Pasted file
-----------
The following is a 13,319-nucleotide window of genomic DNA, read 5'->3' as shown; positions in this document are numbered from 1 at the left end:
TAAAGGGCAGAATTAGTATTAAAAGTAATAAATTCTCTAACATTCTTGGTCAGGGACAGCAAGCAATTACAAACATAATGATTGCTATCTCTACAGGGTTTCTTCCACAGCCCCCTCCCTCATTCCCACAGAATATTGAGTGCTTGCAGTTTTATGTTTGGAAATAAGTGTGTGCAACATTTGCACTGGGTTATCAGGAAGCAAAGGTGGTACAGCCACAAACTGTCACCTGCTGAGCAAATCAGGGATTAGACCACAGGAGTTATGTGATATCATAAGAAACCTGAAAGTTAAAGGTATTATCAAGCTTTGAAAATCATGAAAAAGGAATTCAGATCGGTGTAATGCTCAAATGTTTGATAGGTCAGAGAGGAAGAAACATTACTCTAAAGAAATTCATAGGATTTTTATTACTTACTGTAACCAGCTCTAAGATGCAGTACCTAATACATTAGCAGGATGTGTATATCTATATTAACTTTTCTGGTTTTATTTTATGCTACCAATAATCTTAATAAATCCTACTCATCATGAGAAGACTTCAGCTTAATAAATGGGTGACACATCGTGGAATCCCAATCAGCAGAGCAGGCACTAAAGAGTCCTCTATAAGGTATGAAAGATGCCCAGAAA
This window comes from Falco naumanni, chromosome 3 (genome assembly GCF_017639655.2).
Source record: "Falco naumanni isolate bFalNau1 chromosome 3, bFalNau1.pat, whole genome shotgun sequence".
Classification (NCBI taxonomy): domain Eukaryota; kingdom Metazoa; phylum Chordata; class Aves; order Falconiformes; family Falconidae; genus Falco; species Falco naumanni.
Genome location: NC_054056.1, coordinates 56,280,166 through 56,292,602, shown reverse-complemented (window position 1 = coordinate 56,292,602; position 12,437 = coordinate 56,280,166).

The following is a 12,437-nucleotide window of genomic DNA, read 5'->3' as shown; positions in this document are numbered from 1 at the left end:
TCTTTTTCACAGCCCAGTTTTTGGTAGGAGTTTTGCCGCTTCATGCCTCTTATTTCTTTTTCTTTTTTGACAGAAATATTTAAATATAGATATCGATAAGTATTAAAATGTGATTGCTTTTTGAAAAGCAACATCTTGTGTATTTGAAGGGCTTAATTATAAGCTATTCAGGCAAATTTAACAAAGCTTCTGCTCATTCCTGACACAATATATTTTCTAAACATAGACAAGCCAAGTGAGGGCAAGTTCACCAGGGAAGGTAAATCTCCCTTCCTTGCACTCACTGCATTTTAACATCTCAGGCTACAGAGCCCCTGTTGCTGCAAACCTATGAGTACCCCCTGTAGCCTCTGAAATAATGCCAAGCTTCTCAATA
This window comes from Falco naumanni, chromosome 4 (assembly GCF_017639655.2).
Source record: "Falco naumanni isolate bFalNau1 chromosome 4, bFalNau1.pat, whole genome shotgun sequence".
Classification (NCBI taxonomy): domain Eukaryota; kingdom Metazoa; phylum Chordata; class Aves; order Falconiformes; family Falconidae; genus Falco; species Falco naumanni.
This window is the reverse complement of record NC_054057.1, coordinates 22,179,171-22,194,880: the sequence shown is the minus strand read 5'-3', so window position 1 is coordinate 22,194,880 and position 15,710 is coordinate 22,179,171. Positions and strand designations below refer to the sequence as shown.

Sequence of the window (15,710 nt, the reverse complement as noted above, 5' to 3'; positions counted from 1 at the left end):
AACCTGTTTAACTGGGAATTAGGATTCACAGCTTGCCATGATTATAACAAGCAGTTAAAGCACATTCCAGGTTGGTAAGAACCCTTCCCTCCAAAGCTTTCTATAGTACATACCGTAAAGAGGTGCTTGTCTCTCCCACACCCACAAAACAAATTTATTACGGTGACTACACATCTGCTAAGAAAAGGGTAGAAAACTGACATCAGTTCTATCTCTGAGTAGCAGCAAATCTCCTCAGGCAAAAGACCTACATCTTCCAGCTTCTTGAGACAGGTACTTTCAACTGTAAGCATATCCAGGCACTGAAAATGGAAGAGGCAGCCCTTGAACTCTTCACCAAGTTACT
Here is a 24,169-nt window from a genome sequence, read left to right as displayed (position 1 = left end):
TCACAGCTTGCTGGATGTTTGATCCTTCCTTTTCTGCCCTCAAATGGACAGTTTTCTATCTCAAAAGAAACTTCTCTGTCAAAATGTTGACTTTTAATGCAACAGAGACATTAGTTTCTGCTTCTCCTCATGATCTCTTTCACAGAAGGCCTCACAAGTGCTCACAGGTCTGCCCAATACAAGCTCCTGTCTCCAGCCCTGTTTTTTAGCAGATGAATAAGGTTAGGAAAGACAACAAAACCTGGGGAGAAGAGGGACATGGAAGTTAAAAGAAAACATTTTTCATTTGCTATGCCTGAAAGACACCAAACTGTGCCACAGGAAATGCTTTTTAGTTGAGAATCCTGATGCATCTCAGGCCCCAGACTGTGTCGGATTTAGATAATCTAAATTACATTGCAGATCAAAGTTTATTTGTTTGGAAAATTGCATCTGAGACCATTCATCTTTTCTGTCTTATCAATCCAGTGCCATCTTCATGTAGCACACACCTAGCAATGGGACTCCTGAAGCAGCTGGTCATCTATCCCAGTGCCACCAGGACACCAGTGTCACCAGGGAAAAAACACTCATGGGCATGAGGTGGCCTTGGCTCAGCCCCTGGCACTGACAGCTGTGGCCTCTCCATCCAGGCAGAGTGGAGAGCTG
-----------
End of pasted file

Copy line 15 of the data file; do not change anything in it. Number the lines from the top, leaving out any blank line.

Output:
Here is a 24,169-nt window from a genome sequence, read left to right as displayed (position 1 = left end):